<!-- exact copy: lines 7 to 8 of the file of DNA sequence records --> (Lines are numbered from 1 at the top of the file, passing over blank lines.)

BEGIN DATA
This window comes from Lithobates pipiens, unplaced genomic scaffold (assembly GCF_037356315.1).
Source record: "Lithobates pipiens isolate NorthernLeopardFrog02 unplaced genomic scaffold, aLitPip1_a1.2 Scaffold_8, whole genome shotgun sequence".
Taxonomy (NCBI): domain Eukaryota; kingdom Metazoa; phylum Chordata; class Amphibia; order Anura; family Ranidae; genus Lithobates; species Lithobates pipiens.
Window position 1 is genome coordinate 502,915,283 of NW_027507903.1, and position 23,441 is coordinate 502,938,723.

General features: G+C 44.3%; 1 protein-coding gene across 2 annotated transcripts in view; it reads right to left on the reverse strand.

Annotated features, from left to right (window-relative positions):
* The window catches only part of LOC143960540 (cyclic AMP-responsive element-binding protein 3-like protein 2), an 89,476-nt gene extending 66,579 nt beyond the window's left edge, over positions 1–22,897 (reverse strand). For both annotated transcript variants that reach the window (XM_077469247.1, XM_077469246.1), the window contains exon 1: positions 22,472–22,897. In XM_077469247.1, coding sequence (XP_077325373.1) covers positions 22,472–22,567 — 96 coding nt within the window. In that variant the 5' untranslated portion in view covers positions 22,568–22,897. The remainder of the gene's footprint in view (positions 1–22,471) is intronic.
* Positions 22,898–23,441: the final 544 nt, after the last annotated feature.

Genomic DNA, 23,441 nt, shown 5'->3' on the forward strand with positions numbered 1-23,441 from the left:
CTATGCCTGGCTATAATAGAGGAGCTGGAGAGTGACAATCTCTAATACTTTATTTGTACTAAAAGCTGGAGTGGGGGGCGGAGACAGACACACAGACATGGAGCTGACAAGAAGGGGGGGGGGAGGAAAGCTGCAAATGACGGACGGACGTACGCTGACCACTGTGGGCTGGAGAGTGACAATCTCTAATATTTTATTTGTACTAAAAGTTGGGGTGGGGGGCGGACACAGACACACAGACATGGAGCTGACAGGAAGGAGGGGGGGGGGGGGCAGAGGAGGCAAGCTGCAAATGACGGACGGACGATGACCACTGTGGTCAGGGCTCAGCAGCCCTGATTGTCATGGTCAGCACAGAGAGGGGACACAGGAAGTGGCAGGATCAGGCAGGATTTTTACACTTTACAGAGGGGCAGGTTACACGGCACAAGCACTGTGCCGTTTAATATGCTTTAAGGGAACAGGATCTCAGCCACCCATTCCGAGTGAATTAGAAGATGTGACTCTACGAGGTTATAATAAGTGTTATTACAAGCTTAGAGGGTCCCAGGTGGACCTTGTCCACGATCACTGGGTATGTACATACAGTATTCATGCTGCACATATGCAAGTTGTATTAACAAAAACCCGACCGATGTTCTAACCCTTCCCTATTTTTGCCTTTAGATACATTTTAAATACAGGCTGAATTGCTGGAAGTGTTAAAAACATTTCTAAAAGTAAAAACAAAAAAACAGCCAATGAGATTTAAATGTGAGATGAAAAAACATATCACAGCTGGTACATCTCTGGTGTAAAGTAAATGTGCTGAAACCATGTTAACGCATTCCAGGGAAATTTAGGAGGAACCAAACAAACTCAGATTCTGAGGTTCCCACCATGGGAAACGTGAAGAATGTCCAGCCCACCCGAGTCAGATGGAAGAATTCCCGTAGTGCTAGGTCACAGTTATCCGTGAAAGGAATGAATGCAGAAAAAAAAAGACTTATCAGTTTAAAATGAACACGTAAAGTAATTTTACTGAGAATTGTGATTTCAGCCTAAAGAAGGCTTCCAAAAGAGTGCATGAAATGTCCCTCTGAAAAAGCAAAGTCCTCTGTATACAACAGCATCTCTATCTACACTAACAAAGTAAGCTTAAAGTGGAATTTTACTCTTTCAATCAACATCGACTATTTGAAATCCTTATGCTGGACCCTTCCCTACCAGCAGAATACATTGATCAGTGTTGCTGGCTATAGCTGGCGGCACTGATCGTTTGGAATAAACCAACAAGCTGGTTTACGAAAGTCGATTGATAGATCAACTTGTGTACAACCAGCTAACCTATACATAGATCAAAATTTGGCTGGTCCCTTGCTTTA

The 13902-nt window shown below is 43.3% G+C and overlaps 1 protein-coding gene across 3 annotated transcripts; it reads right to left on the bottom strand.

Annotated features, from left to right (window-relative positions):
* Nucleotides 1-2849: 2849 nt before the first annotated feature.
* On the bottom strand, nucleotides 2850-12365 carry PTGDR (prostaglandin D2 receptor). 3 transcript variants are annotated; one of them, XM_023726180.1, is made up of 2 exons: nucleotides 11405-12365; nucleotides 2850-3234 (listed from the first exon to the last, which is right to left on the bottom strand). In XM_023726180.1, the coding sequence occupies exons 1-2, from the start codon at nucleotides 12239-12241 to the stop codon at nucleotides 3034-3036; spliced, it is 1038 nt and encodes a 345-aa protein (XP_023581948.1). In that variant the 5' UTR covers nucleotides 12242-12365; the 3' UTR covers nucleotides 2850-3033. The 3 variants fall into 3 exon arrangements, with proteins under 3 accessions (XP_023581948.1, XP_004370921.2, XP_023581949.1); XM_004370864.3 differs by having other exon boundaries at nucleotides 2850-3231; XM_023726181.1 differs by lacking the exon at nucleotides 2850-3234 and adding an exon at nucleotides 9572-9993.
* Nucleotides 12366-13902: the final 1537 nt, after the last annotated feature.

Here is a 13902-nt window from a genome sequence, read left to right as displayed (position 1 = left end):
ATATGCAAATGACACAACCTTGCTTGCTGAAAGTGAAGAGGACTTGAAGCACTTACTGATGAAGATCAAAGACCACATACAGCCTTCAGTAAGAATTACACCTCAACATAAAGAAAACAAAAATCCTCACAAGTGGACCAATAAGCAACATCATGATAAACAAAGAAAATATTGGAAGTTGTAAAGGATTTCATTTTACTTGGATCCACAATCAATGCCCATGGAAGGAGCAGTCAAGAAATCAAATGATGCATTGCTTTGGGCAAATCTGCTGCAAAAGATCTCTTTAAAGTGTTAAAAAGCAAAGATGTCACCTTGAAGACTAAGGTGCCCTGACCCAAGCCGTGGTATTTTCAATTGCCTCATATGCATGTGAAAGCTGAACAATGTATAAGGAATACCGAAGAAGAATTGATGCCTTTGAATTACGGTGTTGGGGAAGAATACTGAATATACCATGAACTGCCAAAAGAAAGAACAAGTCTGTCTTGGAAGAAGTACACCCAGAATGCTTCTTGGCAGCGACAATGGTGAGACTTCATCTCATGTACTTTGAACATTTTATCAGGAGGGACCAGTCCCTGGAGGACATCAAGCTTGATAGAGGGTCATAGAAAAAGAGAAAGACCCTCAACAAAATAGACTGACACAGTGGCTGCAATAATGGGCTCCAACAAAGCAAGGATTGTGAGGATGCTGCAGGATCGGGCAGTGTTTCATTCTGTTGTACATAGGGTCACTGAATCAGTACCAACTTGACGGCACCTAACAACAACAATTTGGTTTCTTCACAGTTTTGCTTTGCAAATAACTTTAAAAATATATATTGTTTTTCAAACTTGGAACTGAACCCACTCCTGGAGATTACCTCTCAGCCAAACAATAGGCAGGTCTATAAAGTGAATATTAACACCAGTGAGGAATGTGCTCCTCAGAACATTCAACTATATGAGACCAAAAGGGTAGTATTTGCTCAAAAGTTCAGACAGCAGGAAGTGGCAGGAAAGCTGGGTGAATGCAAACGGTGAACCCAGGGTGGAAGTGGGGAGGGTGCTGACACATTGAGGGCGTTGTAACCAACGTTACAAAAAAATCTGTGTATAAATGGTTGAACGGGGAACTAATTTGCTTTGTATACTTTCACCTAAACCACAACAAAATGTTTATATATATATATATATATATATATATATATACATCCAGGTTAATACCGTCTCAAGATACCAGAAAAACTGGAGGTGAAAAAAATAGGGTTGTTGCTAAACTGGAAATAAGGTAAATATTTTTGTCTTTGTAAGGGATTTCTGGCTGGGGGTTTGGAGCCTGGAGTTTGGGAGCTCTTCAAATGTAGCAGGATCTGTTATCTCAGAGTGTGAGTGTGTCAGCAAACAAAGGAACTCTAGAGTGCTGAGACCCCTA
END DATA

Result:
* The window catches only part of LOC143960540 (cyclic AMP-responsive element-binding protein 3-like protein 2), an 89,476-nt gene extending 66,579 nt beyond the window's left edge, over positions 1–22,897 (reverse strand). For both annotated transcript variants that reach the window (XM_077469247.1, XM_077469246.1), the window contains exon 1: positions 22,472–22,897. In XM_077469247.1, coding sequence (XP_077325373.1) covers positions 22,472–22,567 — 96 coding nt within the window. In that variant the 5' untranslated portion in view covers positions 22,568–22,897. The remainder of the gene's footprint in view (positions 1–22,471) is intronic.
* Positions 22,898–23,441: the final 544 nt, after the last annotated feature.